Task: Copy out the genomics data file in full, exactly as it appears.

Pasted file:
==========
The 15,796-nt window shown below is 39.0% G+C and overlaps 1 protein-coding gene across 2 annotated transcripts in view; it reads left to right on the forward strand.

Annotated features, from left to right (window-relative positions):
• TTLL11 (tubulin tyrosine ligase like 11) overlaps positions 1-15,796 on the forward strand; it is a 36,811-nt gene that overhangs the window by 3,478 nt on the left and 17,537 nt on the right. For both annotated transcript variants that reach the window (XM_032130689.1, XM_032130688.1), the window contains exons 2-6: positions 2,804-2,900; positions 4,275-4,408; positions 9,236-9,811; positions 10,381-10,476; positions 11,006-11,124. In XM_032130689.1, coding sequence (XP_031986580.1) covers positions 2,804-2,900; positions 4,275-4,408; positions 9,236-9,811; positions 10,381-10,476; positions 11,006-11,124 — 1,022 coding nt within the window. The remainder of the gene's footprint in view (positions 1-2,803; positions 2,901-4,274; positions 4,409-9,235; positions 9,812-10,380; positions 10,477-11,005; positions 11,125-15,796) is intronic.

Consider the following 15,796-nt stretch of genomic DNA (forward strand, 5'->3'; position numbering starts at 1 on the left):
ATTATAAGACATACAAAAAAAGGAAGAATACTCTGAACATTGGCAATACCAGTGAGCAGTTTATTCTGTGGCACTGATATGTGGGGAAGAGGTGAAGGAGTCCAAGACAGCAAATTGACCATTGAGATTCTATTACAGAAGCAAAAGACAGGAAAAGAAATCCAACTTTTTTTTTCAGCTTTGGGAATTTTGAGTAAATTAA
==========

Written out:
The 15,796-nt window shown below is 39.0% G+C and overlaps 1 protein-coding gene across 2 annotated transcripts in view; it reads left to right on the forward strand.

Annotated features, from left to right (window-relative positions):
• TTLL11 (tubulin tyrosine ligase like 11) overlaps positions 1-15,796 on the forward strand; it is a 36,811-nt gene that overhangs the window by 3,478 nt on the left and 17,537 nt on the right. For both annotated transcript variants that reach the window (XM_032130689.1, XM_032130688.1), the window contains exons 2-6: positions 2,804-2,900; positions 4,275-4,408; positions 9,236-9,811; positions 10,381-10,476; positions 11,006-11,124. In XM_032130689.1, coding sequence (XP_031986580.1) covers positions 2,804-2,900; positions 4,275-4,408; positions 9,236-9,811; positions 10,381-10,476; positions 11,006-11,124 — 1,022 coding nt within the window. The remainder of the gene's footprint in view (positions 1-2,803; positions 2,901-4,274; positions 4,409-9,235; positions 9,812-10,380; positions 10,477-11,005; positions 11,125-15,796) is intronic.

Consider the following 15,796-nt stretch of genomic DNA (forward strand, 5'->3'; position numbering starts at 1 on the left):
ATTATAAGACATACAAAAAAAGGAAGAATACTCTGAACATTGGCAATACCAGTGAGCAGTTTATTCTGTGGCACTGATATGTGGGGAAGAGGTGAAGGAGTCCAAGACAGCAAATTGACCATTGAGATTCTATTACAGAAGCAAAAGACAGGAAAAGAAATCCAACTTTTTTTTTCAGCTTTGGGAATTTTGAGTAAATTAA